Ballistics (sometimes called “ballistic fingerprinting”) examines the markings that firearms leave on bullets to match a bullet to the firearm that fired it. Likening it to fingerprinting is an apt analogy. Like fingerprinting, ballistics suffers from a lack of independent verification of its assumptions.
Most firearms impart spin on a fired bullet, and subtle variations in the spirals within a firearm barrel leave tiny grooves called “striations” on the bullet. The striations a particular firearm imparts are supposedly unique. A technician attempts to match a bullet of unknown origin with the barrel through which the bullet was fired. However, it has not yet been proven that the striations are unique, but we know that striations are inconsistent. Different makers of bullets have different striations, even when they go through the same barrel. Wear and tear from regular use and intentional damage to the inside of the firearm barrel can also change striations.
Like fingerprinting, ballistics has to deal with the difference between lab conditions and real world conditions. Bullets fired in a laboratory are fired into a soft medium to keep the bullet intact, but bullets found at crime scenes are often damaged from smashing into hard materials. Ballistics labs do not have definitive guidelines for how much damage to a bullet is too much.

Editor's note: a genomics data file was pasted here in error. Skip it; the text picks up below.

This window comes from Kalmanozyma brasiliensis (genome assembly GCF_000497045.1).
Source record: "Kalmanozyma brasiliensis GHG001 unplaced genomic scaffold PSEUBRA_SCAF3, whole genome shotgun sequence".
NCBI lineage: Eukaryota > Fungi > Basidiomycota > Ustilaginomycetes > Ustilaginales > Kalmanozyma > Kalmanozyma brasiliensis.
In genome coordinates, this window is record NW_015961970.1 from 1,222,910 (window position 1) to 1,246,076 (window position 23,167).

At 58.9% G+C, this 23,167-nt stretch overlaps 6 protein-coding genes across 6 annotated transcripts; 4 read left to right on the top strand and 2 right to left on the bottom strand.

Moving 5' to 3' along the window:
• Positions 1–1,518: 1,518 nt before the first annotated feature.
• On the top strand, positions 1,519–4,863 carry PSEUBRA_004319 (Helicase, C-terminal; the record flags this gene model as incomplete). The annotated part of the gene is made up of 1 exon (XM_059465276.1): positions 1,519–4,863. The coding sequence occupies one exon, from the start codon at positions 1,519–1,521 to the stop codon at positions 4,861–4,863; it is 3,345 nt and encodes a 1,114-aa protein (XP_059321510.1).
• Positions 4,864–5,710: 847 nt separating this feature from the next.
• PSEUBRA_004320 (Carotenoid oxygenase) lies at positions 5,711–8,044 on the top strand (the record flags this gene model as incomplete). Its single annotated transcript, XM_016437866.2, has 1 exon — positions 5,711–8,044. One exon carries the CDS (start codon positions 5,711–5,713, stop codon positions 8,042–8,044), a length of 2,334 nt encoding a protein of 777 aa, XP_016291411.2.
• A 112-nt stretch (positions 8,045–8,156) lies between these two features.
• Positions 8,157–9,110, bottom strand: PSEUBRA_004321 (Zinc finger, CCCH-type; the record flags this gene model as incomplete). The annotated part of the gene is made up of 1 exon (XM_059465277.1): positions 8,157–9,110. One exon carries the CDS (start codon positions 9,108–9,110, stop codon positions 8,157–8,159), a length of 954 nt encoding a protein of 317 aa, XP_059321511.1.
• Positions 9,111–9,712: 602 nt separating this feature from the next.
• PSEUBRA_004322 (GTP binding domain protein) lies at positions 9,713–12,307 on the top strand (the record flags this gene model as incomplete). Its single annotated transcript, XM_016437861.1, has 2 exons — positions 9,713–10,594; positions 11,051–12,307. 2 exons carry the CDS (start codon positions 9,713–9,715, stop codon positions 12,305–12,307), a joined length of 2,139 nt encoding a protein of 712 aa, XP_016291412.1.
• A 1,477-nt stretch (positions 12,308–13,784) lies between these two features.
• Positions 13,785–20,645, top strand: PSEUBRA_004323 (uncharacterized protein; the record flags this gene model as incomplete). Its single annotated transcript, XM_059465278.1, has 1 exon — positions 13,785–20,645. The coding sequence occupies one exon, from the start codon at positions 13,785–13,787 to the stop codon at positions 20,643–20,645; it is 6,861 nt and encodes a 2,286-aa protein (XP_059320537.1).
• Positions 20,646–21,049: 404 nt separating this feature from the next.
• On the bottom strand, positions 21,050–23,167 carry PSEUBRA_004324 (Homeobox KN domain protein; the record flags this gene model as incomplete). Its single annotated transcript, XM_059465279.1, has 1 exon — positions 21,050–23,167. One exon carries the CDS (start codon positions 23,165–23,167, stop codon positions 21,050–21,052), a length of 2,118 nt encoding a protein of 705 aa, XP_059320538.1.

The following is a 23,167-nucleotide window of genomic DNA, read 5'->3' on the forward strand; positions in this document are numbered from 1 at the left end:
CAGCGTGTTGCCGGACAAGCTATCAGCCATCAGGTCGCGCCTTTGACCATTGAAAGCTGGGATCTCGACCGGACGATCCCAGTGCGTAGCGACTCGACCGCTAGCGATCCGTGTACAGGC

One expert may disagree with another about whether two bullets were fired from the same firearm. It is up to individual technicians to decide whether they feel comfortable that the striations on a bullet from a crime scene sufficiently match the striations from the suspected weapon. Ultimately, a human makes a judgment call, and no agency is conducting quality control to ensure the accuracy of a technician’s determination.